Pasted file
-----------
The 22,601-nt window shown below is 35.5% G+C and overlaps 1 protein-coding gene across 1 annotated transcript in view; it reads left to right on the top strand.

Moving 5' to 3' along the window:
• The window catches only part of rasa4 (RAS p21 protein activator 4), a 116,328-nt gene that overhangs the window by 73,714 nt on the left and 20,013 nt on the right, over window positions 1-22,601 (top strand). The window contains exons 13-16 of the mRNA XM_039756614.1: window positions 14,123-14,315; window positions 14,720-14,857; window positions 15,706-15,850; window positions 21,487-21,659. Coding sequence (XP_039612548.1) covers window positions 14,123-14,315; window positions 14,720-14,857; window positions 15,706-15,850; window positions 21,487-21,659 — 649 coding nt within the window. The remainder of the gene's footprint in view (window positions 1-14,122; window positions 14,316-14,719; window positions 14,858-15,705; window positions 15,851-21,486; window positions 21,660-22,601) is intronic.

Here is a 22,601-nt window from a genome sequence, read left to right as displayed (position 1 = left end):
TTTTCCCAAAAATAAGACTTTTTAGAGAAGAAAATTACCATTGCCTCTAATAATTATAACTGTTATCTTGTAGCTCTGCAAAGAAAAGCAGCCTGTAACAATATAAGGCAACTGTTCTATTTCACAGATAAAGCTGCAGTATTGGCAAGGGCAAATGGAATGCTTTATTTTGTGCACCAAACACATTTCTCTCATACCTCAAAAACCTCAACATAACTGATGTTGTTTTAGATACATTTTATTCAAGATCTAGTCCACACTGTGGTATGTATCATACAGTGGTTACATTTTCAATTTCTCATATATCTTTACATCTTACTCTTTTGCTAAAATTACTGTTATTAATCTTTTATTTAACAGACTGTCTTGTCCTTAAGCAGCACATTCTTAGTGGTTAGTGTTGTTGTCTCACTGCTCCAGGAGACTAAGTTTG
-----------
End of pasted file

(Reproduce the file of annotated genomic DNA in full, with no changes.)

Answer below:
The 22,601-nt window shown below is 35.5% G+C and overlaps 1 protein-coding gene across 1 annotated transcript in view; it reads left to right on the top strand.

Moving 5' to 3' along the window:
• The window catches only part of rasa4 (RAS p21 protein activator 4), a 116,328-nt gene that overhangs the window by 73,714 nt on the left and 20,013 nt on the right, over window positions 1-22,601 (top strand). The window contains exons 13-16 of the mRNA XM_039756614.1: window positions 14,123-14,315; window positions 14,720-14,857; window positions 15,706-15,850; window positions 21,487-21,659. Coding sequence (XP_039612548.1) covers window positions 14,123-14,315; window positions 14,720-14,857; window positions 15,706-15,850; window positions 21,487-21,659 — 649 coding nt within the window. The remainder of the gene's footprint in view (window positions 1-14,122; window positions 14,316-14,719; window positions 14,858-15,705; window positions 15,851-21,486; window positions 21,660-22,601) is intronic.

Here is a 22,601-nt window from a genome sequence, read left to right as displayed (position 1 = left end):
TTTTCCCAAAAATAAGACTTTTTAGAGAAGAAAATTACCATTGCCTCTAATAATTATAACTGTTATCTTGTAGCTCTGCAAAGAAAAGCAGCCTGTAACAATATAAGGCAACTGTTCTATTTCACAGATAAAGCTGCAGTATTGGCAAGGGCAAATGGAATGCTTTATTTTGTGCACCAAACACATTTCTCTCATACCTCAAAAACCTCAACATAACTGATGTTGTTTTAGATACATTTTATTCAAGATCTAGTCCACACTGTGGTATGTATCATACAGTGGTTACATTTTCAATTTCTCATATATCTTTACATCTTACTCTTTTGCTAAAATTACTGTTATTAATCTTTTATTTAACAGACTGTCTTGTCCTTAAGCAGCACATTCTTAGTGGTTAGTGTTGTTGTCTCACTGCTCCAGGAGACTAAGTTTG